• PA = ωA/Q = 1/(1+sN).
• PB = ωB/Q = sN/(1+sN).
– equilibrium probabilities.
 Physical interpretation of parameter s:
• s = exp[- ∆Goab / RT].
• ∆Goab = Gob - Goa is the standard free energy
– of residue conversion from a to b.
Ensemble Average Fraction of b’s
 Ensemble averages are also obtainable from Q…
– by constructing a weighted average.
 Example: Mean Fraction of b’s
– Denoted by <Pb>.
– j and fj = j/N are the number and fraction of b’s in state j.
– <Pb> is the weighted average of fj:

<Pb> = Σj fj ωj/ Q = [(0)(1) + (1)(sN)]/(1+sN) = sN/(1+sN).

 Parameter s:
– related to mean free energy of residue conversion, ∆Goab,
by the Gibbs factor:
s = exp[- ∆Goab / RT].
• when ∆Goab < 0, <Pb> is greater than ½.
• when ∆Goab = 0, <Pb> = ½, as expected.
Utility of the All-or-None Model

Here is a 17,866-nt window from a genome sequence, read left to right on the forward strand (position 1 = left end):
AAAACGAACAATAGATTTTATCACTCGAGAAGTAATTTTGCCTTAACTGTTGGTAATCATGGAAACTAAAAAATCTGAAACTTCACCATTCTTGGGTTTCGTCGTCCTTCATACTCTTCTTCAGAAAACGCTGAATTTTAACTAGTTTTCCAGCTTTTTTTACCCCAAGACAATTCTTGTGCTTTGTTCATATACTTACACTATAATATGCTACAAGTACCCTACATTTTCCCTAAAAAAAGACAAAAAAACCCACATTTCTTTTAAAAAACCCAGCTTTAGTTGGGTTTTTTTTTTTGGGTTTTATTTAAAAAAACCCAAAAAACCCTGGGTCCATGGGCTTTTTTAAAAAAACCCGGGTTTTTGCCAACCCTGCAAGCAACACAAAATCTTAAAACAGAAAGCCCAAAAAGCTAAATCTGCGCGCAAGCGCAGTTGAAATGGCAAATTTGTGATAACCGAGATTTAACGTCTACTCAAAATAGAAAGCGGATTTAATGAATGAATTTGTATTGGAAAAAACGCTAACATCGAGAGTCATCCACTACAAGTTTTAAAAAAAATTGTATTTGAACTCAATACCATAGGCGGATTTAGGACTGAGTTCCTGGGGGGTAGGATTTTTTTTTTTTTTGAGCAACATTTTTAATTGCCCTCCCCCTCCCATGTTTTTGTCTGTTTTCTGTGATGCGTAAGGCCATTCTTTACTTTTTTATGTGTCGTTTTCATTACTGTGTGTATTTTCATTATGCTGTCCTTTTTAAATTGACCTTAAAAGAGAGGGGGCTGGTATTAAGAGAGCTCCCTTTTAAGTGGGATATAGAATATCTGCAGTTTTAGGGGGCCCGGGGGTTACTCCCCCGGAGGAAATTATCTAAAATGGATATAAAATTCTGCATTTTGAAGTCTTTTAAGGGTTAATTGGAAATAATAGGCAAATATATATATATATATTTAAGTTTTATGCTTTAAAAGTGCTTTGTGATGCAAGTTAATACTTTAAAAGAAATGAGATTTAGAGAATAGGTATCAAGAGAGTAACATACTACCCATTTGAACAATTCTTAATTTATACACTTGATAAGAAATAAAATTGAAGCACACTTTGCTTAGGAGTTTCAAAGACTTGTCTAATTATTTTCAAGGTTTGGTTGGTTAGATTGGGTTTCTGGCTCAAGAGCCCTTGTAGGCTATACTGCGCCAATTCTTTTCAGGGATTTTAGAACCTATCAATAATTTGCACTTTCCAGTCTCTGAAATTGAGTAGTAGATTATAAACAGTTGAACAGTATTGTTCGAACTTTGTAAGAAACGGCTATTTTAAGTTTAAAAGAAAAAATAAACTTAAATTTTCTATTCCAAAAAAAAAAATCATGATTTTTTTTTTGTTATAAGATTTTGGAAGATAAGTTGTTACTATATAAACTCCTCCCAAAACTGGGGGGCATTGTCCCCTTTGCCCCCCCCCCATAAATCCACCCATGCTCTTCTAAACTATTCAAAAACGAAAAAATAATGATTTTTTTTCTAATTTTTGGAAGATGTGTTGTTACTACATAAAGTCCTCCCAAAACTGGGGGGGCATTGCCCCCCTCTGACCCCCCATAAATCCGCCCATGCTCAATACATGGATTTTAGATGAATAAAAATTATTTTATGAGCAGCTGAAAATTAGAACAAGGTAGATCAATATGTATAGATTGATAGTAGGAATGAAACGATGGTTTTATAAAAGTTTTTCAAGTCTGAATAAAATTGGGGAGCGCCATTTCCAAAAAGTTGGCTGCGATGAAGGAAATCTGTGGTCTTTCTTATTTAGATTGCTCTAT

 Advantages:
– conceptually simple.
– correctly estimates relative occupancies of A, B.
– provides estimates of the gross details of the transition.
 Disadvantages:
– neglects the occupancy of intermediate conformations…
• occupancies of other states unmodeled.
• Thus, absolute occupancies of A, B generally overestimated.
– structural details of the transition unavailable.
• e.g., misses ‘sub’-transitions.
 Primarily uses:
– developing an approximate picture of the transition.
– estimation of overall, or ‘bulk’ equilibrium constants (Keq).
Model 2: Non-Cooperative
 Transition from A to B, length N polymer.
– Reference state = state A.
– again, residues have properties of A or B.
• ωa = [a]/[a] = 1, ωb = [b]/[a] = s.
– residue transitions non-cooperative (σ = 1):
• each residue converts independently.
 Result: Biopolymer has N+1 states…
– chains with equal j values are equivalent;
• have the same weight, sj.
• grouped into a single chain ‘state’, j.
– states then enumerated by j: